A protester lies on the road, in front of police, during a rally against the death in Minneapolis police custody of George Floyd, in Los Angeles, California, U.S., May 30, 2020. REUTERS/Kyle Grillot


NOTE: This is a Special Edition of the Sunday Daily Executive Briefing. With the intense media focus on the protests and riots this weekend, we have shifted our lens to produce today’s briefing. The Covid-19 Briefing will return to its regular schedule tomorrow. 

Protests erupted across the country for a fifth night on Saturday to challenge the death of George Floyd and other unarmed black Americans at the hands of the police. Minneapolis, where Floyd was killed, along with multiple cities nationwide such as Atlanta, Los Angeles, Chicago, and New York, saw peaceful protests transform into riots with fires and looting. Looting has been thought of as the “most righteous anti-white supremacist tactics available.” 

Chicago protests resulting in fires, damaged businesses, and looting in the downtown area prompted Mayor Lori Lightfoot to enact a curfew, raise drawbridges and reroute the city’s trains. Meanwhile, Flint, Michigan-area police joined protests in marching to seek justice for Floyd. Hundreds attended the peaceful protest.

In New York, more than 300 people were arrested and 47 police vehicles were damaged, while 500 were arrested in downtown Los Angeles. Gov. Gavin Newsom declared a state of emergency in L.A. and several cities in Southern California enacted curfews in an effort to quell violence, mirroring the steps taken in other cities experiencing unrest.

Minnesota deployed more than 700 members of the National Guard Friday, increasing military presence after the state saw massive protests. At this time, the Trump Administration announced it will not invoke federal authority over the National Guard. 

Mayor Bill De Blasio received criticism after defending the New York City Police Department’s decision to drive SUVs into a crowd during Saturday’s protests. Other government officials have spoken to the unrest, including Minnesota Attorney General Keith Ellison, who said black Minnesotans are justified in their fear of local police. Newark, New Jersey Mayor Ras Baraka said he supported the George Floyd protest planned in his city and would attend.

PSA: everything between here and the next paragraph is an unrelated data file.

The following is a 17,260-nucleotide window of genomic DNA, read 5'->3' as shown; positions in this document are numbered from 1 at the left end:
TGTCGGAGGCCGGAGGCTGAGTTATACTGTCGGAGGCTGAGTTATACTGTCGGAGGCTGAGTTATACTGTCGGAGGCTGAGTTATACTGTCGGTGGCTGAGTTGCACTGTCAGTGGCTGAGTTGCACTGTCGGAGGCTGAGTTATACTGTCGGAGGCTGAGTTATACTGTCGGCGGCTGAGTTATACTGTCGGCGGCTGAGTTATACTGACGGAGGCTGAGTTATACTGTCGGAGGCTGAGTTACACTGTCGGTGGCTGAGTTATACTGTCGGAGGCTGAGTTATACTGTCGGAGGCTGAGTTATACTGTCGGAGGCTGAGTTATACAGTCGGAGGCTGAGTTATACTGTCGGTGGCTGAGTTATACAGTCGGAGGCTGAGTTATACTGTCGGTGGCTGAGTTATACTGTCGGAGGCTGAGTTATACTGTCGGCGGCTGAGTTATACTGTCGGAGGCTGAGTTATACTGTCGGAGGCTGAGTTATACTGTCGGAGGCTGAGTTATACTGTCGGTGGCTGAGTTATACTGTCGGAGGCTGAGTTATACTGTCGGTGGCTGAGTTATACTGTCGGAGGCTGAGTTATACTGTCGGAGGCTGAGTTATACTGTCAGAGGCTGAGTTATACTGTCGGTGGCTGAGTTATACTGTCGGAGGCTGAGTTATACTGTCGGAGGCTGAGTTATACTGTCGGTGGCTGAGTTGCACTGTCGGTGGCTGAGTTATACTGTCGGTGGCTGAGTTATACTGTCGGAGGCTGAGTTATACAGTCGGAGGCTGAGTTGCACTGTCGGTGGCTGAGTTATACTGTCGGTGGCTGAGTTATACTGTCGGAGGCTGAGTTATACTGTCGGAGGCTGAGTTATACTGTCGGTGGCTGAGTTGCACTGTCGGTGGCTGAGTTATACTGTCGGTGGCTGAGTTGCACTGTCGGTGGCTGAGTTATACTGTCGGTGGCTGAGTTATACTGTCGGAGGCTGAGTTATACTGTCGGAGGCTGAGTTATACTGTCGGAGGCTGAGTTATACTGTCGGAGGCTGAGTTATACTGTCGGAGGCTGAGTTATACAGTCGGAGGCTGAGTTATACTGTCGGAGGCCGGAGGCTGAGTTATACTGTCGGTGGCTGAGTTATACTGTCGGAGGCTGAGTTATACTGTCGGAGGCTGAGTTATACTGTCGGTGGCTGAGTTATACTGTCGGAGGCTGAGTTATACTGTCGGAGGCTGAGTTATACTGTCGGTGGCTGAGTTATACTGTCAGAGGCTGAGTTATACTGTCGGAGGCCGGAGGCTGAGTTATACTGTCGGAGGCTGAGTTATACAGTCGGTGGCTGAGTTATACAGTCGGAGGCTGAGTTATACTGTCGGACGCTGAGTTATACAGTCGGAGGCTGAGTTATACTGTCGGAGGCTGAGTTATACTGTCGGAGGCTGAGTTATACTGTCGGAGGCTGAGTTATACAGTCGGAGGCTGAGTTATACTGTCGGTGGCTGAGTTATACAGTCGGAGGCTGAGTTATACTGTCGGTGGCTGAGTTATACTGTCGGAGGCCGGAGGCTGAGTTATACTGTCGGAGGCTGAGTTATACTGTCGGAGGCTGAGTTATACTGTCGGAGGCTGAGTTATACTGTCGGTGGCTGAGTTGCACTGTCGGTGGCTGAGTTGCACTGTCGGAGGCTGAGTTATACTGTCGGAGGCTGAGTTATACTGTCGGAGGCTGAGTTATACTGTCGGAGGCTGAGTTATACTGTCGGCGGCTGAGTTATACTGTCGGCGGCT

Protests in solidarity with the Black Lives Matter movement overflowed outside the U.S., prompting events in Berlin, London, and Toronto. Some pointed out the “U.K. is not innocent” when it comes to racism. 

Sunday morning revealed the aftermath of some violent protest. Dozens took to the streets to begin cleaning up the destruction left in Philadelphia. Atlanta saw more damage that came after Mayor Keisha Lance Bottoms placed a 9 p.m. curfew on the city. Some residents in Minneapolis and St. Paul say the damage is less severe Sunday morning, though protests are set to continue into the day.


‘Massive eruption,’ like Minneapolis protests, is what drives change: Experts – ABC News – 5/29/2020
Protesters have been calling for an end to police brutality against black Americans — and, simply, to be heard in their calls against racism. These are calls that have been made before.

‘Riots,’ ‘violence,’ ‘looting’: Words matter when talking about race and unrest, experts say – USA Today – 5/31/2020
After a trail of vandalism across downtown Louisville, Kentucky, where EMT Breonna Taylor was fatally shot by police earlier this month, Mayor Greg Fischer said the “violence and destruction is absolutely unacceptable.” President Donald Trump called the protesters in Minneapolis “thugs.” But historians and sociologists say reflexively condemning the actions as reckless or self-defeating minimizes the extent of people’s rage.

Massive protests raise fears of new virus outbreaks – Associated Press – 5/31/2020
The mayor of Atlanta, one of dozens of U.S. cities hit by massive protests, has a message for demonstrators: “If you were out protesting last night, you probably need to go get a COVID test this week.”

What’s It Like To Be Black In America Right Now? – NPR – 5/31/2020
NPR would like to hear about your reaction to these stories and the ongoing demonstrations as well as your personal experience as a black person in America.


To view each social media post, click on the date link within the post. 

Kevin McCarthy @GOPLeader 31 May This is about more than George Floyd. Now is the time to come together and solve deep-seated problems in our communities.We can only be catalysts for change through nonviolent action—in the spirit of Dr. Martin Luther King, Jr. and @repjohnlewis.

Khaya Dlanga @khayadlanga 31 May Often, black people in senior positions of society fear speaking out on racism for fear of retribution. The fear of retribution for speaking out in a democracy is a clear demonstration of the injustice in society.

David Beard @dabeard 31 May ‘You start to wonder if it should be all black people who wear body cams, not the cops’ – Kareem Abdul-Jabbar https://www.latimes.com/opinion/story/2020-05-30/dont-understand-the-protests-what-youre-seeing-is-people-pushed-to-the-edge … @kaj33 @latimes #GeorgeFloyd

yvette nicole brown @YNB 31 May I have enjoyed hearing from St. Paul Mayor @melvincarter3 on @amjoyshow these past 2 days. He’s a black man who’s father was a police officer. He spoke of learning from his dad what a principled cop is & then meeting up with his fellow cops once he was a black man driving.

BET News @BETNews 31 May Today marks 99 years since the beginning of the Tulsa, Oklahoma, race massacre. The successful Black area, known as “Black Wall Street,” was destroyed.


Turbine Labs has tracked 11,927 media articles and blogs from May 29-31 and 5,854,038social media posts from May 29-31.

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